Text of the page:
The Dockers was a sculpture by Sydney Harpley. Installed on the Lansbury Estate in 1962 it stood in Trinity Gardens next to the Trinity Methodist Church. Part of London County Council’s Art Patronage Scheme. This was an attempt to bring public art into urban space.
Sadly the Dockers no longer exists. It was badly vandalised until only the legs of the piece remained. It’s fate was similar to the nearby ‘Woman and Fish‘ by Frank Dobson. That too suffered damage and had to be scrapped. The only evidence that the Dockers sculpture even existed is now a sad empty plinth.
Public Art and Social Housing
At the time Sydney Harpley’s Dockers sculpture was acquired it was meant to form a link with the new estate and it’s history. The docks are nearby and Poplar was at the heart of the docking industry. During the war the area was heavily targeted. It resulted in a large scale social housing programme of which the Lansbury Estate was a core component.
The two central figures are shown carrying a load. The image would be reminiscent of work carried out by men on the docks. Shifting heavy items from the port to the warehouses which were once so vital to the trade of the city. It could be back breaking work. Many of the workers would have lived around the Poplar area.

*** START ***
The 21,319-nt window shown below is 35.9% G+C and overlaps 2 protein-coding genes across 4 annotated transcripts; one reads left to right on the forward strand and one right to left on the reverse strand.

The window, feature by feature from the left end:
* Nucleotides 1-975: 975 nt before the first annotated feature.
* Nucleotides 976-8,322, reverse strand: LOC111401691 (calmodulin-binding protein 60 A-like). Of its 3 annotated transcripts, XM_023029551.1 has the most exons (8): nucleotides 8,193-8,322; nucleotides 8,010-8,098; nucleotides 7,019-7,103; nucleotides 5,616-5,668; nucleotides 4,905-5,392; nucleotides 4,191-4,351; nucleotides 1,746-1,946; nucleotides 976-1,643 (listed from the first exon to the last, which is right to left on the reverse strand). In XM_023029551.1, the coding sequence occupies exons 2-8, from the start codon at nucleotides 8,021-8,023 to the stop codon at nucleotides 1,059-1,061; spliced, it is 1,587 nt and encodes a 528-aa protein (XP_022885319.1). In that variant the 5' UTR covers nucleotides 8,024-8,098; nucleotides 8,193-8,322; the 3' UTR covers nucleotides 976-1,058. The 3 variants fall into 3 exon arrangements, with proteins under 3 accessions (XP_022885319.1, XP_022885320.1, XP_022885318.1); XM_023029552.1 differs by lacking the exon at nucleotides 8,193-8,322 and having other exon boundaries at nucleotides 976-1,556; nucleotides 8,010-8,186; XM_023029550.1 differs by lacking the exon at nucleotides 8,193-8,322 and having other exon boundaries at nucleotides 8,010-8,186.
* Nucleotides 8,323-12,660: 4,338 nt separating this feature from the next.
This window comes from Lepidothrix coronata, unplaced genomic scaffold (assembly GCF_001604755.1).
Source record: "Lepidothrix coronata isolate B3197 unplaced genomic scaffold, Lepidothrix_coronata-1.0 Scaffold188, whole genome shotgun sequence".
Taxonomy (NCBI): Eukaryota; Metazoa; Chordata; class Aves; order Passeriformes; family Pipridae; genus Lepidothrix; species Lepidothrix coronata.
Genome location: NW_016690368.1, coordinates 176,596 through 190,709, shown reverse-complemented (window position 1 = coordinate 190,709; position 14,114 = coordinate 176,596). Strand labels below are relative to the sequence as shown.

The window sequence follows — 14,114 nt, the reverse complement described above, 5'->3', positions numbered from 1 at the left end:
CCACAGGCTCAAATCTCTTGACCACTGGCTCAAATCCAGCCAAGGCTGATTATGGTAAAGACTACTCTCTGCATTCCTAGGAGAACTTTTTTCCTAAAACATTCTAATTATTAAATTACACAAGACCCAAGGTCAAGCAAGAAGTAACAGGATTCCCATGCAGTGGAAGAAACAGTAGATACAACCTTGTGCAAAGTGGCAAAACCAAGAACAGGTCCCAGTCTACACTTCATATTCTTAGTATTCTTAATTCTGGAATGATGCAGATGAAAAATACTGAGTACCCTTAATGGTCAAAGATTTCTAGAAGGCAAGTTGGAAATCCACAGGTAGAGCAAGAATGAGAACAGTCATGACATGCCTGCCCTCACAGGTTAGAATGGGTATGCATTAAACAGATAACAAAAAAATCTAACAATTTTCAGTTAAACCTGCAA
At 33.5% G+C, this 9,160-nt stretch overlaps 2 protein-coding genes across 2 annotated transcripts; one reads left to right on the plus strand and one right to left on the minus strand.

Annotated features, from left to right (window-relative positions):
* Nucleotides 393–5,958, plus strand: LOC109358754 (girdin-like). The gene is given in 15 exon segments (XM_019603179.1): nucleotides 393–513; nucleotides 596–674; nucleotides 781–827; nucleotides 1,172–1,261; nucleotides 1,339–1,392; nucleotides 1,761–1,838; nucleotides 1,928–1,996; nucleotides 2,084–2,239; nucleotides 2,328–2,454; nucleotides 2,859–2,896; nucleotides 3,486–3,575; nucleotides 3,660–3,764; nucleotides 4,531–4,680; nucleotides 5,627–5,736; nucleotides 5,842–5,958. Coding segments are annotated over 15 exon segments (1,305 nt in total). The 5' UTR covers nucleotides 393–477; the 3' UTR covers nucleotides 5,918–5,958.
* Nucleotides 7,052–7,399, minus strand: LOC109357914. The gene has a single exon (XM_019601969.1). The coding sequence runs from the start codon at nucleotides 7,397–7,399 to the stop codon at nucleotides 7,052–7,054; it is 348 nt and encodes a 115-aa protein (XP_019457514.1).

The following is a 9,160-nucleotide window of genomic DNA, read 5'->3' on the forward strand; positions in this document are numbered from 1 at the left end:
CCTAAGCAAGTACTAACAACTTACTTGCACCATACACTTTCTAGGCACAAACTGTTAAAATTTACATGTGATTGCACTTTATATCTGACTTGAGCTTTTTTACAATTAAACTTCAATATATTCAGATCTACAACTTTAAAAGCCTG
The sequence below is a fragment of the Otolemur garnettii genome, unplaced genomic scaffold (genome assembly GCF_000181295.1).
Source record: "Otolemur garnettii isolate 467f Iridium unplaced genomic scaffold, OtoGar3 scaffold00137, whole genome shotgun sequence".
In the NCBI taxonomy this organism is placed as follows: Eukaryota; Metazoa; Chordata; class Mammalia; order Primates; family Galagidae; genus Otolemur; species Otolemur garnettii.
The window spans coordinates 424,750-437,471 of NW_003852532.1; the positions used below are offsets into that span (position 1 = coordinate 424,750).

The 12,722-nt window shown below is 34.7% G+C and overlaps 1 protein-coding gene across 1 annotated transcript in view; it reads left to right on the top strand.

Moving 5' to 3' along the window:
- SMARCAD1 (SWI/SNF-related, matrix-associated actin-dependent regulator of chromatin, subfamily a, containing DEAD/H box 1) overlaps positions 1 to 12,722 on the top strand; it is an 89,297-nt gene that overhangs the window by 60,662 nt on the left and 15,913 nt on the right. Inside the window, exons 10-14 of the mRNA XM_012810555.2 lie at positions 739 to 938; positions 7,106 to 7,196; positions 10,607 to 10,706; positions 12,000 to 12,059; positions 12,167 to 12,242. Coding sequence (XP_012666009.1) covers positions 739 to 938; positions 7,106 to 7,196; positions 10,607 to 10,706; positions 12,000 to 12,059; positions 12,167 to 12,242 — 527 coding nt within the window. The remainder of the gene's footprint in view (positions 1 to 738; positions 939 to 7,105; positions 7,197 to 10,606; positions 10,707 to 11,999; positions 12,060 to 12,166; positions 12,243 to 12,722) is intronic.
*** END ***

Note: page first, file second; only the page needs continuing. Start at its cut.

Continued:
The Poplar Sculpture
The load itself blends in with the figures. The bottom half of the sculpture were two pairs of legs. One standing astride as if to take the weight whilst another tries to adjust the load. They could be unloading or perhaps they are placing the cargo into storage at a nearby warehouse. Either way what they are carrying appears cumbersome and large. It obscures the people themselves, a heavy weight which becomes all consuming.
Now demolished we know that in 1981 Sydney Harpley’s Dockers sculpture suffered badly not only from vandalism but from a fire that happened that year. For years it stood without the weight that so defined it, just two pairs of torso less legs standing aimlessly on the plinth. Since demolished altogether, all we have of this piece is the memory.